By Justin Wier
Youngstown State University is set to undergo its first comprehensive program review process in more than a decade.
In a process laid out by a committee that met over the summer, programs will submit self-evaluations to their respective colleges by Jan. 15. The evaluations will undergo an internal review at the college level by Feb. 15. An external review will be conducted at the university level by seven committees consisting of six faculty members each. Then, the results will be evaluated by an Academic Senate committee and presented to the provost in May.
Provost Martin Abraham said the process has to be faculty driven in order to succeed.
“Nobody knows the program better than them,” Abraham said. “They’re going to find the places they can do better. They’re going to identify the solutions. They’re going to implement the solutions. They’re going to do the assessment to determine that those solutions are effective.”
He said the function of the administration is only to make sure the process continues.
The university comprises more than 100 programs. In the first year, about 20 percent of the programs will undergo a full program review. The rest will undergo what Abraham is calling an abbreviated review process.
“The timeline is the same for everybody, but the level of information within the process is going to be different, with 20 percent doing the full blown process and the rest of them doing only touching on a couple of those items,” Abraham said.
This is due to concerns that having each program go through the entire process could overwhelm the review committees and limit the effectiveness of the procedure.
Kevin Ball, associate provost for academic programs and planning, said the committee also recognized that certain programs could take a few years to get themselves up to speed.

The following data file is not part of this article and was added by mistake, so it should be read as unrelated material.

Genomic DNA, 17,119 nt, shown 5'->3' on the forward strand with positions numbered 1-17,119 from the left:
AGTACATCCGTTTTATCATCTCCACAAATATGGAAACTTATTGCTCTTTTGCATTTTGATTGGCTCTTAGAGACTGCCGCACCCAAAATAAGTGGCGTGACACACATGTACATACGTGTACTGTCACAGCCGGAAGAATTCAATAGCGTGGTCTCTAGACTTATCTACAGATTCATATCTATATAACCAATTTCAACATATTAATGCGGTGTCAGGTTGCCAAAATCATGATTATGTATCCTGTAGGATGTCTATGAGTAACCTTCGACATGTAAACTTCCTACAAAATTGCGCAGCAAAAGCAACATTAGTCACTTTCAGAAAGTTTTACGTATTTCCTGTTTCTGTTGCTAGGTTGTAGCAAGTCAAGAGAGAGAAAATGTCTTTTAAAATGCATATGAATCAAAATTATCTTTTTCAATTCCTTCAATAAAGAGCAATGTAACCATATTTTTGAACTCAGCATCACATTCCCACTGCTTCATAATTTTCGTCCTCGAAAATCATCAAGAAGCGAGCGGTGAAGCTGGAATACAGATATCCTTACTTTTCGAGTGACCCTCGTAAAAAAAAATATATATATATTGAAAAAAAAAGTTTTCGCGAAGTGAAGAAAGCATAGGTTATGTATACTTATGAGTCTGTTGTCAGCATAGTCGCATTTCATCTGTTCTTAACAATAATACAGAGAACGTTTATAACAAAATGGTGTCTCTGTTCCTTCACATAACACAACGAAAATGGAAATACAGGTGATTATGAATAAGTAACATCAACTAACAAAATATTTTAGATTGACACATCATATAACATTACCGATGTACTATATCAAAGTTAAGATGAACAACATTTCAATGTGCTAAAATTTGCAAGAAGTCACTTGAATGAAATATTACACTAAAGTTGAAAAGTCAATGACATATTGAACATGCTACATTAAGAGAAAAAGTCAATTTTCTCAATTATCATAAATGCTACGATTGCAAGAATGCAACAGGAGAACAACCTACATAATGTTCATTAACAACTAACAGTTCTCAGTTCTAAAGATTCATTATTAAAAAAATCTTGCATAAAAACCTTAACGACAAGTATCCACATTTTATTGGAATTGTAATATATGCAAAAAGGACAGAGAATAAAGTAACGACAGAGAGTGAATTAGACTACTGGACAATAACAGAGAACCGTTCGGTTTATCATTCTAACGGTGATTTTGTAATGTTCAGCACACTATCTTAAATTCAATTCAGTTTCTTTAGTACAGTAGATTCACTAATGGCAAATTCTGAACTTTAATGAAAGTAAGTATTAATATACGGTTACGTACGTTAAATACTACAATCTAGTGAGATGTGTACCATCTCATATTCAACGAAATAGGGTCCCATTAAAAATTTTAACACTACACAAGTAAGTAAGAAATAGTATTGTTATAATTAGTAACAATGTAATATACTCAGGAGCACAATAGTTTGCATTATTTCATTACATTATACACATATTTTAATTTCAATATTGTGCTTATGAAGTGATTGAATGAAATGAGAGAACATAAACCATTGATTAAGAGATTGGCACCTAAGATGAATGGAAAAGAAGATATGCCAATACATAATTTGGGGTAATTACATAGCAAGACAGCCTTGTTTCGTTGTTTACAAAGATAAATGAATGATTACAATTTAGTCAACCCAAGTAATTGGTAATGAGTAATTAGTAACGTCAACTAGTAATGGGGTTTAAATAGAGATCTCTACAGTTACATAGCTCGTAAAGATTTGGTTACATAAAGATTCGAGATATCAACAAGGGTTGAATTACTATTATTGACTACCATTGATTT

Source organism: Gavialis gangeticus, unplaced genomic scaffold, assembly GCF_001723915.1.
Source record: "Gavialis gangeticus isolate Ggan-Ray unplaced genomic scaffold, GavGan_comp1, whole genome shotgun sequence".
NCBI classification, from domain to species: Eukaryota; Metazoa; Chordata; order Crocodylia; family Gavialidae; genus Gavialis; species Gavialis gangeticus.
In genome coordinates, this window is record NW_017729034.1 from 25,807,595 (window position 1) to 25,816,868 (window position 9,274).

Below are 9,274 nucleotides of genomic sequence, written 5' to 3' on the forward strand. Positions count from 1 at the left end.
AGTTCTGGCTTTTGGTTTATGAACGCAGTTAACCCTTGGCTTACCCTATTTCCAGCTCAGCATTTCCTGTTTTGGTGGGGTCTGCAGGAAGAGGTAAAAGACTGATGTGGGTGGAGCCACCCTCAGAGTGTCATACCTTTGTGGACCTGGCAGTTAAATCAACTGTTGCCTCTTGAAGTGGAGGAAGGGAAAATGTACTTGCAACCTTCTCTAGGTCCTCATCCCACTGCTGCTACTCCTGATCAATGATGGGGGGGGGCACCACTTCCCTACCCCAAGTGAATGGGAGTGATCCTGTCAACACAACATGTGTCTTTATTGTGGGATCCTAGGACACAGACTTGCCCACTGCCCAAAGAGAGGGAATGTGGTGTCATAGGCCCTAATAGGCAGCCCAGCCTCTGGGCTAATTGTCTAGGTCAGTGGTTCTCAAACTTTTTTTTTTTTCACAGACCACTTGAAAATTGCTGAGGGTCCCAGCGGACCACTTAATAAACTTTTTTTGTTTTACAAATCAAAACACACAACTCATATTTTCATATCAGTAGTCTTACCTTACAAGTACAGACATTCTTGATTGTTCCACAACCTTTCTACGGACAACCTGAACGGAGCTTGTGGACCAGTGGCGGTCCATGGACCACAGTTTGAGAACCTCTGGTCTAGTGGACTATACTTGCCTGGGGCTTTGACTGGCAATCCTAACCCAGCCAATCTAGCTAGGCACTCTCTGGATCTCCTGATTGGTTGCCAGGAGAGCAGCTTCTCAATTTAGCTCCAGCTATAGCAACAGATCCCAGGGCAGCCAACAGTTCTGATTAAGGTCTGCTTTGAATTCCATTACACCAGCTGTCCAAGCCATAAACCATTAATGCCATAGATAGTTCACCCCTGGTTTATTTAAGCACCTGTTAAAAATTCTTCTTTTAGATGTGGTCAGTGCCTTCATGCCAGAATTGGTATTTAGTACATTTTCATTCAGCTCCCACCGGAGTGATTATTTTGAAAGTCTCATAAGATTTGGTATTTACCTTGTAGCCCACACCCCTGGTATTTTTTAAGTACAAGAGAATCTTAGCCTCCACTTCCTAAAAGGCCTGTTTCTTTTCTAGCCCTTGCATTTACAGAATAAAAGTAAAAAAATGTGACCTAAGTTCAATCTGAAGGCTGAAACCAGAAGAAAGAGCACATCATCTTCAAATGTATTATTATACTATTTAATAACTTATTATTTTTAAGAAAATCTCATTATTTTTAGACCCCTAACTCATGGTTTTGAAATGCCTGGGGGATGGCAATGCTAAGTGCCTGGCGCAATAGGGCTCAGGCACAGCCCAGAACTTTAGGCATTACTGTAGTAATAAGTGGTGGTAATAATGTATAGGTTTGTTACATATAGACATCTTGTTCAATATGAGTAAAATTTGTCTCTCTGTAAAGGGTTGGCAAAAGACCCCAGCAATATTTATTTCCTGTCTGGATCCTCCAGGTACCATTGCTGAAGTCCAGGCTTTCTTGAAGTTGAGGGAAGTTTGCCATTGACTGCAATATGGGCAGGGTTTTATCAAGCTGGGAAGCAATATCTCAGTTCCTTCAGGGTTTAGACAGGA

“If there’s a particular kind of data that you’re gathering, it’s hard to just say we’ll do that and we’ll have meaningful results in a month,” Ball said.
Ball said the deans will play a major role in determining which programs are ready to undergo the full process this year and which programs may need to wait a year or two.
“We thought that was appropriate in that the deans and the colleges best know those programs and where they’re at,” Ball said.
Abraham said there will be a five-year cycle with 20 percent of the programs undergoing the full review each year. He said after programs undergo the full review, they will identify places where they can do better and take steps to correct them in the intervening years.
He said at his previous institution they identified a course that students took during their junior year that many struggled with. The faculty determined that students were expected to remember how to use a software package that was taught during the first semester freshman year, and not used again until second semester junior year. They decided to incorporate the package into all the classes, and a few years later they found that students weren’t struggling with that particular course anymore.
“This is what program review is intended to do,” Abraham said.
Abraham said regular program review is standard practice at other universities, and we should have been doing it all along.
“We’ve never done program review in my time at YSU,” Abraham said. “That’s a problem.”
Ball shared this opinion.
“It’s what effective programs and effective universities do, so we need to be doing that,” Ball said.
He said program review is also a critical component of the accreditation process.
“One of the requirements for reaccreditation is that the programs at the university participate in a regular system of program review,” Ball said. “So not only is program review best practice — and that’s why we need to be doing it, because it is best practice — but the added impetus is that the Higher Learning Commission is going to be looking [to see] that we have something in place.”
The University was prepared to conduct a program review in 2007, but Provost Robert Herbert passed away and the plans were put on hold.
Ball said the lack of a permanent provost and turnover in the administration is part of why program review hasn’t happened in the intervening eight years.
“I think a lot of that uncertainty meant that a lot of attention went in other directions,” Ball said. “It’s only been over the last couple years when things have settled down a little bit that we’ve gotten back on track.”